Building and promoting a clear and concise brand is one of the most difficult and important parts of operating a business. You want consumers to know who you are — your business’s ethics, values and history — and your customers want to know what they are buying into.
I help small business owners, entrepreneurs and startups across many industries leverage their public relations efforts. I’ve found that when you’re working on building a business, branding seems like a simple place to start. Developing your brand and getting your message out to the public is the best (and some would argue the only) way to garner media attention and customers, but many businesses struggle with branding. It can be difficult to know where to start, and when budgets are limited, businesses often don’t have the resources to hire experts.
Gain a PR perspective.
PR and branding go hand in hand. If you can’t explain the benefits and what sets it apart, then there isn’t much benefit in developing it further.
I often think of Amazon’s “Future Press Release” as an example of this. Initiated by Jeff Bezos, I find this concept to be a great example that highlights the importance of PR, even in the very beginning stages. In a nutshell, Amazon doesn’t begin product development for a new idea until a press release is drafted. Why? It forces teams to highlight the product’s differentiation — what sets it apart. If the team is unable to clearly state its differentiation from the start, it’s not going to get any easier, and chances are the product won’t be successful.
Looking at your business from a PR perspective can help you define your brand. Plus, PR is a helpful method for communicating your brand identity to consumers. It’s a win-win.
At its most basic level, PR is about storytelling. It’s about creating and pitching (factual) stories that promote the positive aspects of your business. These stories tell consumers who you are, what drives you and why they should care. These stories define your brand identity. And the most impactful stories — the ones that stick with audiences — are those that highlight what makes your business different.
Find your angle.
To craft your brand identity, start by identifying what makes you unique. Grab a pen, and take five minutes to consider the following questions. Each of these questions can unearth important aspects of your business and identify potential avenues to pursue a story:
• What is your business?
• Who was it created for?
• What problems do you and your products solve?
• What is unique about your product? For example, is it the first to market or a unique take on an old concept?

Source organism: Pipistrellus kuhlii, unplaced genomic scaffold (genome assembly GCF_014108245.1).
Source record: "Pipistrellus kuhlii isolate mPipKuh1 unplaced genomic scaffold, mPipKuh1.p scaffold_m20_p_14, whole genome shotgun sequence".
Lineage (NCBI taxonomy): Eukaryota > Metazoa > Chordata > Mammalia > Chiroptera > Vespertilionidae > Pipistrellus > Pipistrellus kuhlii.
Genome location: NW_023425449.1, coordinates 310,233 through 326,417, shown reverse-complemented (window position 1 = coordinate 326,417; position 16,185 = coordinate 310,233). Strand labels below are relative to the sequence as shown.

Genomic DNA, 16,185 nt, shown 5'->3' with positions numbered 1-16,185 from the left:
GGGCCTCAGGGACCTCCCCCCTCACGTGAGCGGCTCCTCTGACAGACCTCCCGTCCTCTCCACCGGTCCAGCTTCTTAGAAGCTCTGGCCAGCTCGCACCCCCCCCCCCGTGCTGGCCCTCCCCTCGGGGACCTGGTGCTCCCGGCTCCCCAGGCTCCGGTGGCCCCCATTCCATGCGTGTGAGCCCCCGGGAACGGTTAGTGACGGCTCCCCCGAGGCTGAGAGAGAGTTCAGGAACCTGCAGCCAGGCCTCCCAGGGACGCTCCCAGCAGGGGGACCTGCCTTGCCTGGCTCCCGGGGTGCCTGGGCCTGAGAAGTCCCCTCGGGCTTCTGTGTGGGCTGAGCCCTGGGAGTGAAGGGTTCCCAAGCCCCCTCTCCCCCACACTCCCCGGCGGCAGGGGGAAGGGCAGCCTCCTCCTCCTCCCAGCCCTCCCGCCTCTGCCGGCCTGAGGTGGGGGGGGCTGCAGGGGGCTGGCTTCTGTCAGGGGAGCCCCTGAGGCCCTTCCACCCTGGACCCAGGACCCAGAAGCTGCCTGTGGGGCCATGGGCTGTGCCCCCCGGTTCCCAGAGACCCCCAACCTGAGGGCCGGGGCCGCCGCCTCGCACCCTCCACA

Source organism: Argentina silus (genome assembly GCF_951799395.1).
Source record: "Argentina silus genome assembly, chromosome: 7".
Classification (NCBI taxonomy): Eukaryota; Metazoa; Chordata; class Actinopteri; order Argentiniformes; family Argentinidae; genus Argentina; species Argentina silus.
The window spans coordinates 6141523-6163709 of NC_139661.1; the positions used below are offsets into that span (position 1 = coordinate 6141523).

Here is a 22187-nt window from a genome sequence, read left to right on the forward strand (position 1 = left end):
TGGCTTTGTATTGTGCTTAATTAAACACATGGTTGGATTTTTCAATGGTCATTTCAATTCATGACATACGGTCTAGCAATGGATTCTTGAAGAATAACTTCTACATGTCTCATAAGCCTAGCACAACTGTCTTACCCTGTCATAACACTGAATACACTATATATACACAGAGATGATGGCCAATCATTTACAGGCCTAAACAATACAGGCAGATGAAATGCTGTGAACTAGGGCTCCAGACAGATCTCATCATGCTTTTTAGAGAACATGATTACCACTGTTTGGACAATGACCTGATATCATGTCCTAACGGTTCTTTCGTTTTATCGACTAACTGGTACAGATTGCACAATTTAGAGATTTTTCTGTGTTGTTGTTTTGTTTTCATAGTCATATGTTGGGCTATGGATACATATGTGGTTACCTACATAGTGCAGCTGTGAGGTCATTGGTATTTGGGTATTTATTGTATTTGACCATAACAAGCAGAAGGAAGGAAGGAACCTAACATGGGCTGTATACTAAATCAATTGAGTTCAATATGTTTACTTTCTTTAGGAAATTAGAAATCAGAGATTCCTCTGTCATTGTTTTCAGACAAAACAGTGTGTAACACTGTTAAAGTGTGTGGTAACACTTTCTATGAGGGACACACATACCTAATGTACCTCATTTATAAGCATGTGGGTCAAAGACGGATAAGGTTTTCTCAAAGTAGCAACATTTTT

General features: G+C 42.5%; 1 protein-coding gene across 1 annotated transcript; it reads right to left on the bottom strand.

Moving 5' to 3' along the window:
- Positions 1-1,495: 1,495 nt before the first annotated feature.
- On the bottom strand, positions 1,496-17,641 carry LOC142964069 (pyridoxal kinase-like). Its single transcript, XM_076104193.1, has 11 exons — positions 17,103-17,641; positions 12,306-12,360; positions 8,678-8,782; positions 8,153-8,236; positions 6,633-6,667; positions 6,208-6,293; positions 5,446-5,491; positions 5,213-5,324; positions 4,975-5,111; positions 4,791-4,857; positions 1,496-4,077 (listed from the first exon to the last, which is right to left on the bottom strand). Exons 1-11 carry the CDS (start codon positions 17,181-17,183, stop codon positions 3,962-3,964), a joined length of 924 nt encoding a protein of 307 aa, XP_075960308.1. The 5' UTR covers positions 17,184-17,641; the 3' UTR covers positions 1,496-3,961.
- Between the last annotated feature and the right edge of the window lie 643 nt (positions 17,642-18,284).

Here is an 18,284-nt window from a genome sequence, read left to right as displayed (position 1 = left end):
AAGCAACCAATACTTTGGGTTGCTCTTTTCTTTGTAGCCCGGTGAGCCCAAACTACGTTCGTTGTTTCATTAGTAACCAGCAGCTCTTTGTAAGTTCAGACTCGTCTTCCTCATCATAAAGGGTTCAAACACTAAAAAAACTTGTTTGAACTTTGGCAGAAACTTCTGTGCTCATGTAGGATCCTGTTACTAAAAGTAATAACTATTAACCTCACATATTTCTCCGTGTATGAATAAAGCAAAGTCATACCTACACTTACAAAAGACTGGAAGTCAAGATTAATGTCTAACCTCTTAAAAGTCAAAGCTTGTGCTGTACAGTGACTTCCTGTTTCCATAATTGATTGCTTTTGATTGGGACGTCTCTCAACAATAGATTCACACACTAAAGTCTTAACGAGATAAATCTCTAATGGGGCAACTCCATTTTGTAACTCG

• How was your business founded?
• What is your background, and are you open to using your personal story to promote your business? (Note: this is a great way to position yourself as an expert in your industry.)
• What principles and values do you hold as a business owner?
• What demographics do you serve? How do they feel about certain issues?
• What do your consumers do in their day-to-day lives? What do they like and dislike?
• What does your business stand for?
• Does your business give back to the community in some way?
Craft your brand identity.
Here’s an example of how the answers to the above questions can help you develop story ideas that communicate your brand identity:
Let’s say a “solopreneur” — someone who started and runs a business on their own — named Sarah produces and sells hand-embroidered flowers. Sarah started her company as a side hustle and found success when her online campaign, encouraging customers to share what their flowers meant to them, went viral. She also donates a portion of her sales to a charity focused on helping homeless children get off the streets.
If you apply the questions above to this example, it’s easy to identify three simple — but strong — angles that make for perfect story headlines:
1. Businesswoman Turns Simple Side Hustle Into Cash Cow
2. The Unexpected Online Campaigns That Went Viral
3. Blooms For Babies: How This Simple Flower Is Saving Children’s Lives
Each angle has its own strengths. The first is relevant to business media and serves to draw the attention of others in the business community that might want to buy in or collaborate. The second, which is known as a “stacked pitch,” groups your campaign with other successful campaigns to position your brand as an authority in the online campaign space. And the third has mass media appeal: You’re promoting a feel-good story that also positions your brand as one committed to charitable giving.
The head, heart and hand aspects of your business all work together to form your brand identity. Using stories that promote these aspects of your business can help you generate consumer appeal.
Now, it’s your turn to get going on your PR. Grab a pen (or your laptop), and start answering the above questions for your business. Once you’re done, write down the first three media angles you can think of. Highlight their strengths and weaknesses, and eliminate your weaker options. Then you’re ready to begin.
Good luck, and happy pitching.